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    • #2451
      Peldon P
      Participant

      I could not write this post well, there are so many things I should have mentioned has been left out mainly because of my limited knowledge in library studies and practices. I’d like to request my mates to contribute few points through comments below. Thank you 🙂

    • #2461
      Ruth McConchie
      Participant

      Hi Peldon, I thought your questions were really thoughtful and quite difficult to answer. In response to your first question, I don’t think all HDR students do utilise the research support offered by the library, and those that do I’m not sure that they are using it at the right time in their research.  I think that liaison librarians are extremely competent but if their assistance and expertise is not used at the appropriate point in the research, their skills aren’t as useful. Your final question is the hardest to answer. Libraries measure the attendance of these programs, consultations with students and obviously the bibliometrics and altmetrics for publications, but how do you define success? If the librarian teaches the lecturer (who is probably very busy teaching and may not publish that much) who teaches the student (who may not publish anything) that seems like success but how do you capture that success?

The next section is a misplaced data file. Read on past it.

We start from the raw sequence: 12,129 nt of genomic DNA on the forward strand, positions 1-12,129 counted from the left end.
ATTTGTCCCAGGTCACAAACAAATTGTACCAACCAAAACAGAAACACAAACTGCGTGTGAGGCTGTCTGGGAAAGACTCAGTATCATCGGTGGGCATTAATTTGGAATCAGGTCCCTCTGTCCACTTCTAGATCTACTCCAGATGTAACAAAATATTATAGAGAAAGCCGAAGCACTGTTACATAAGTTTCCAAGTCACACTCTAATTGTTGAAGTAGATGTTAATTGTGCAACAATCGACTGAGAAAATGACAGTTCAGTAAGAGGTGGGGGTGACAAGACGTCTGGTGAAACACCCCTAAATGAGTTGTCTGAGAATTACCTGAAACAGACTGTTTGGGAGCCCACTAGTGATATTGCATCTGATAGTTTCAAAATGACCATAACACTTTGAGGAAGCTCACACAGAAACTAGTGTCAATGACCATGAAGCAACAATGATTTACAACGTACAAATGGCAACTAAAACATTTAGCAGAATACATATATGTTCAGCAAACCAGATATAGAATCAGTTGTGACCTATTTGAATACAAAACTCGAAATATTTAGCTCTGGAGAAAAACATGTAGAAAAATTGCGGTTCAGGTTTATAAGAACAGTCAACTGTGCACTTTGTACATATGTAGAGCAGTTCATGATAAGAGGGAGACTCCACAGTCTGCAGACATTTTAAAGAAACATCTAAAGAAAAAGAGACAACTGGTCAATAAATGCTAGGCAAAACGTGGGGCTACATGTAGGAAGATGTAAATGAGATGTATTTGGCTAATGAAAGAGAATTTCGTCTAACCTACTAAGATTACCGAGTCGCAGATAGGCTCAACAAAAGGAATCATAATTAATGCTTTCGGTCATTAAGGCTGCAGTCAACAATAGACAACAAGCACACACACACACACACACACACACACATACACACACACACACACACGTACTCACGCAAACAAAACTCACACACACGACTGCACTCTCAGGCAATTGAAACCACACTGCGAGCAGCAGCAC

• #2486
      Deborah Fuller
      Participant

      Hi Peldon, that was interesting post and I like the idea of the questions at the end. After  all this is a learning exercise for us. Like yourself and Ruth, I think they are difficult questions to answer:

      1. I think researchers are like students: some will use every service the library offers them, other will dip in and out as needed and others will do it all on their own (or employ a research assistant.
      2. I do think liaison librarians are competent enough to provide assistance> they are the experts in information and will have at least a good working knowledge of databases and resources specific to their area. I don’t think they necessarily need to be an expert in the subject, just to know where to find information on it.
      3. I would like to  believe the programs and services were successful, but its hard to say without seeing the figures.

      Thanks for making me think.

    • #2528
      Saurav Khadka
      Participant

      Hi Peldon, the post was nice and informative, though you did not have any ideas about library information, still you presented it well. Like our other friends commented, its hard to answer your questions, because it totally depends on those who are doing research. For instance, if I was a research student I could have provided informative answers to those questions, but I hope this research section on QUT’s website must have been very effective for the researchers. As we have been studying in QUT we know how they value any information and their dedication towards their students.

      Cheers!